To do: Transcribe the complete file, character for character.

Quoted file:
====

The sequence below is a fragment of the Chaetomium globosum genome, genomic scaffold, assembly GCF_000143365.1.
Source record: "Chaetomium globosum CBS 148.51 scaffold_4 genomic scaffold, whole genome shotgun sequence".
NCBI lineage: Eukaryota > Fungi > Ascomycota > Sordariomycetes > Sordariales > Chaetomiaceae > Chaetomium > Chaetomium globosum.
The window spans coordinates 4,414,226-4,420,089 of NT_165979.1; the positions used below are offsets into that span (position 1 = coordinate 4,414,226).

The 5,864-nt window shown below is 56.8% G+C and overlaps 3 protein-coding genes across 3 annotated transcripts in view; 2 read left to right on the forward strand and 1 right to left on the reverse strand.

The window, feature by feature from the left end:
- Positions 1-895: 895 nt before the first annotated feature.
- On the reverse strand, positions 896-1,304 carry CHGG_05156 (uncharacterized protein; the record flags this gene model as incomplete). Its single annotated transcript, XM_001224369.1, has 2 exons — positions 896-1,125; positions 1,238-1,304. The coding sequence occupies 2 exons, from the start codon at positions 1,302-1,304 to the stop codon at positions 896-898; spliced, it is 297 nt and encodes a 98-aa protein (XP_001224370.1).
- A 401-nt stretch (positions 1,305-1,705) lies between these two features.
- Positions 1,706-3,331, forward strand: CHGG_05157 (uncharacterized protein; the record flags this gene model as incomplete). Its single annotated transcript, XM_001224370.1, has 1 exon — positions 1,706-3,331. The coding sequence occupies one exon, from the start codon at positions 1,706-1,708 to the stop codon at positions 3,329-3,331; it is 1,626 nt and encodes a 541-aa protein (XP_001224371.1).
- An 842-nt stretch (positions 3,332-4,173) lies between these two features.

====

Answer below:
The sequence below is a fragment of the Chaetomium globosum genome, genomic scaffold, assembly GCF_000143365.1.
Source record: "Chaetomium globosum CBS 148.51 scaffold_4 genomic scaffold, whole genome shotgun sequence".
NCBI lineage: Eukaryota > Fungi > Ascomycota > Sordariomycetes > Sordariales > Chaetomiaceae > Chaetomium > Chaetomium globosum.
The window spans coordinates 4,414,226-4,420,089 of NT_165979.1; the positions used below are offsets into that span (position 1 = coordinate 4,414,226).

The 5,864-nt window shown below is 56.8% G+C and overlaps 3 protein-coding genes across 3 annotated transcripts in view; 2 read left to right on the forward strand and 1 right to left on the reverse strand.

The window, feature by feature from the left end:
- Positions 1-895: 895 nt before the first annotated feature.
- On the reverse strand, positions 896-1,304 carry CHGG_05156 (uncharacterized protein; the record flags this gene model as incomplete). Its single annotated transcript, XM_001224369.1, has 2 exons — positions 896-1,125; positions 1,238-1,304. The coding sequence occupies 2 exons, from the start codon at positions 1,302-1,304 to the stop codon at positions 896-898; spliced, it is 297 nt and encodes a 98-aa protein (XP_001224370.1).
- A 401-nt stretch (positions 1,305-1,705) lies between these two features.
- Positions 1,706-3,331, forward strand: CHGG_05157 (uncharacterized protein; the record flags this gene model as incomplete). Its single annotated transcript, XM_001224370.1, has 1 exon — positions 1,706-3,331. The coding sequence occupies one exon, from the start codon at positions 1,706-1,708 to the stop codon at positions 3,329-3,331; it is 1,626 nt and encodes a 541-aa protein (XP_001224371.1).
- An 842-nt stretch (positions 3,332-4,173) lies between these two features.